Review: 1984 at Playhouse Theatre in London
PUBLISHED: 09:35 13 September 2016 | UPDATED: 17:27 14 September 2016
Time Out labelled it as “great, queasy theatre”, while Huffington Post Entertainment described it as “Orwell on speed”.
And after seeing 1984, on its third West End run at the Playhouse Theatre in London, it is easy to agree with both of those opinions.
This show should come with a warning though – do not attempt to hold a full glass of wine while watching, as the unexpected plunging of the theatre into darkness, followed by the sudden, switching on of bright lights, accompanied by very loud noises will soon see you wearing your aforementioned beverage.
This is edge-of-your-seat theatre, which is kind of like a never-ending roller coaster ride when you are constantly in climb mode, and waiting for some sort of relief, in the descent.
You definitely cannot relax, as your senses are assaulted from start to finish, particularly as it is performed straight through, for 101 minutes.
Although the show is based on George Orwell’s dystopian masterpiece, its avant-garde take on the book is so unusual that even several days afterwards, you suddenly remember some of the more painful scenes.
Winston’s experience of Room 101 is definitely unforgettable, with the horrors of persistent public mind-control brought to the fore, in tortuous ways.
If you want to watch something unusual and, I would say, eccentric, this is definitely one show I would recommend. But wait till the end to get that glass of wine – it’ll help to calm the nerves afterwards!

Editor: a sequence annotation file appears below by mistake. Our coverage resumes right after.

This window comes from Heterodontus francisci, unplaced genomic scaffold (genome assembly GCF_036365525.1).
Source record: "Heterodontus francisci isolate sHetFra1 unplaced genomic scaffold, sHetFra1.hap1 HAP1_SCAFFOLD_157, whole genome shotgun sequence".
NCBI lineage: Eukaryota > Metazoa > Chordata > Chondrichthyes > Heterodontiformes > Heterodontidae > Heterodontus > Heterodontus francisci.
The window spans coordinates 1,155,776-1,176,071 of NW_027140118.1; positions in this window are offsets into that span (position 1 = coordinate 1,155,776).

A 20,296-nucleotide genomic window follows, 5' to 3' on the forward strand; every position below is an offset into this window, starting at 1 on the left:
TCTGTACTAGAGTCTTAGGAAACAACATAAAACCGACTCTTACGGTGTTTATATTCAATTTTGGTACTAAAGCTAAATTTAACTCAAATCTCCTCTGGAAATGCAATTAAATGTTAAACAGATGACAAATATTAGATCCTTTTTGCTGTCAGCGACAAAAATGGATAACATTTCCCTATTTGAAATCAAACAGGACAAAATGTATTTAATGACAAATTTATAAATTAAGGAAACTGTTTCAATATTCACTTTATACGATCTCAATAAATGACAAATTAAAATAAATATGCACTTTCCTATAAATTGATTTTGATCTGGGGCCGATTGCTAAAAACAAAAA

1984, adapted by Olivier Award-winner Robert Icke and Olivier Award-nominee Duncan Macmillan, has a new cast, including Rosie Ede in the role of Mrs Parsons who lives in Ware, Hertfordshire.
This third West End run of Orwell’s work has been extended until October 29 at the Playhouse Theatre, which is located around the corner from Embankment underground, or a 10 minute walk from Charing Cross, if you are using National Rail services.
• The cast for the hit West End production includes Rudi Dharmalingam, Rosie Ede, Andrew Gower, Joshua Higgott, Anthony O’Donnell, Daniel Rabin, Catrin Stewart alongside Eve Benioff Salama, Cleopatra Dickens, Amber Fernee and India Fowler who alternate the role of Child. Also, there has recently been a cast change so Hilton McRae is now playing the part Angus Wright previously played, O’Brien.
• Tickets for this critically and publically acclaimed production are now on sale and available at: http://1984theplay.co.uk/
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